Southern Adventist University students were able to see and experience Adventism's rich history thanks to 2001 graduate Michael Campbell returning to his alma mater to host the Origins of Adventism Tour.
Campbell, who graduated with degrees in history and theology and currently serves as a pastor, became fascinated with Adventist heritage after reading the The Great Controversy as a 13-year-old and began collecting original Adventist books. He conceived the idea of a tour as a student and first made it into reality Fall 1999 with the help of religion professor Jud Lake. This year he returned to host the tour after stints of interning at the White Estate at the end of academy and summers during college, working at the estate's Andrews University branch as a graduate assistant, and at the estate's branch at Loma Linda while completing his doctorates.
"It's significant to remember the sacrifice and commitment our pioneers made for Jesus Christ," Campbell said. "They were young people our age who founded the church. This tour helps catch the idea of what it was to live then, to become passionate about what they were passionate about."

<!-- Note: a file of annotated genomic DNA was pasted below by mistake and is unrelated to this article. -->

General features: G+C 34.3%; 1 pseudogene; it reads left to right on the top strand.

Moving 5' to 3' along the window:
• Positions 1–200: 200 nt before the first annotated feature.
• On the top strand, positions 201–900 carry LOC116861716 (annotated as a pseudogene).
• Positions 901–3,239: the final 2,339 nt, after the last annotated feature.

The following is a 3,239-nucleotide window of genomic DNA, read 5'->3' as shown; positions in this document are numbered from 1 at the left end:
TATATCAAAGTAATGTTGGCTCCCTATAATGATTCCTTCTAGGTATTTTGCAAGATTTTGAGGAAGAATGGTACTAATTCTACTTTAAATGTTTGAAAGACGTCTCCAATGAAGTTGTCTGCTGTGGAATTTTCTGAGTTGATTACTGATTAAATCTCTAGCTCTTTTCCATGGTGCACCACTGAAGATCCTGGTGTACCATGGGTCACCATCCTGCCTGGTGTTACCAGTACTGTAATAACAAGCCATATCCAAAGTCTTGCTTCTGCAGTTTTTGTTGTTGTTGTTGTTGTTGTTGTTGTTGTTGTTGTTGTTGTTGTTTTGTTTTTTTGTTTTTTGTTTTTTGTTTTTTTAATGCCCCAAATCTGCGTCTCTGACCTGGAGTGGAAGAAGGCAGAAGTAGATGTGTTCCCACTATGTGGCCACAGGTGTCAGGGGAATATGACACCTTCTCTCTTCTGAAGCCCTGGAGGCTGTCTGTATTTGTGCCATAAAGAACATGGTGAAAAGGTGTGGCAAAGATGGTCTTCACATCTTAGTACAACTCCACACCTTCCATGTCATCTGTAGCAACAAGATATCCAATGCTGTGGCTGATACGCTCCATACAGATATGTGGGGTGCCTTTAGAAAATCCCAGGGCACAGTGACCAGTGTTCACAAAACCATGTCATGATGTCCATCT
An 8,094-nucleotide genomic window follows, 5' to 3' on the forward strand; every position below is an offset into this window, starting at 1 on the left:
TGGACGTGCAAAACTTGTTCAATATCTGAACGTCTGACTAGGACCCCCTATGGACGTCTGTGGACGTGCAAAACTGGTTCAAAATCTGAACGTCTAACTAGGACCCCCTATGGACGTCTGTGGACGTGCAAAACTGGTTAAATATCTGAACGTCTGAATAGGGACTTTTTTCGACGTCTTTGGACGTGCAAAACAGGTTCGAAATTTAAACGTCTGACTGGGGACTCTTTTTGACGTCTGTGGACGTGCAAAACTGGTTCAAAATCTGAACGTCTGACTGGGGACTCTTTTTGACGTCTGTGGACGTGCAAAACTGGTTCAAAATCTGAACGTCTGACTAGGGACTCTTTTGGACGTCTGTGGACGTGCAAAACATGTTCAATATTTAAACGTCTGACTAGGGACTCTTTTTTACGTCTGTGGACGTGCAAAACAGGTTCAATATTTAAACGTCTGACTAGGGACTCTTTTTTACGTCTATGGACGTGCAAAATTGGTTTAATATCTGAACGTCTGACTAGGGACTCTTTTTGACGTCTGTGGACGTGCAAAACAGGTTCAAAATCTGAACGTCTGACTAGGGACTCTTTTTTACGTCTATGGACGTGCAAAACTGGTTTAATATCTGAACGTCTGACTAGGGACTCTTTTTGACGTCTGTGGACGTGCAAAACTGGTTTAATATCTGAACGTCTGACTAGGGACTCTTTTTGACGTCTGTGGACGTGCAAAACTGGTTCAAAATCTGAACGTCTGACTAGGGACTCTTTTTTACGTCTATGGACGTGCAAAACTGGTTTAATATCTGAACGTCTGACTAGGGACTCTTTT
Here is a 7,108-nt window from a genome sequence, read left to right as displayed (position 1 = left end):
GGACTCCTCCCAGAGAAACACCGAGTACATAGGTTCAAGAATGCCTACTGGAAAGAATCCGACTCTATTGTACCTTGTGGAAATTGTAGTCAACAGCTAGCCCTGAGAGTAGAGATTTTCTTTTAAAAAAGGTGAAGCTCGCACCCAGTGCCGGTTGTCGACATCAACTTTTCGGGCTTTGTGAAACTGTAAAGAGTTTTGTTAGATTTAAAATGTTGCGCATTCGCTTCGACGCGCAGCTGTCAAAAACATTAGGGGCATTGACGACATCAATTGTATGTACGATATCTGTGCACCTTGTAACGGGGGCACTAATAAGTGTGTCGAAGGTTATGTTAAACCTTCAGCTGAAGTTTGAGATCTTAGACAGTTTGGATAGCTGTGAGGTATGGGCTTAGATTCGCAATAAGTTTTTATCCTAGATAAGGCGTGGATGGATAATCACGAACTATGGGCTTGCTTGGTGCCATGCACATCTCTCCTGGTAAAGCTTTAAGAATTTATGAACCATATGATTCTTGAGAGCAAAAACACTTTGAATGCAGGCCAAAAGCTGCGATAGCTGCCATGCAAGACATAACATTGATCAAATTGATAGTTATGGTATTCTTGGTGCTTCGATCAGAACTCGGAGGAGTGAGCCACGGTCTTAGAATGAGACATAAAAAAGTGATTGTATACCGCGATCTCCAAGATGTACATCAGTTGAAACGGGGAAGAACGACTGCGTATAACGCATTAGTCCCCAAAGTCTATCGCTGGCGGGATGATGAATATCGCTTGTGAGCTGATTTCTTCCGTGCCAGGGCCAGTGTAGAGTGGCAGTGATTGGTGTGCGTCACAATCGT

About 25 Southern went on the tour during their mid-term break, October 18-22, visiting historic Adventist sites in New England, such as Joseph Bates' home in Fairhaven, Massachusetts, Old Sturbridge Village (a reenactment of daily life in early 19th century America) in Sturbridge, Massachusetts to the birthplace of Uriah Smith in West Wilton, New Hampshire, and the William Miller Farm in Low Hampton, New York.
"This trip is a life-altering experience," said senior theology major Brian Norton. "If you want to see your life changed and have your eyes opened to what happened to us as a Church in the early years, then this is the best way to do it."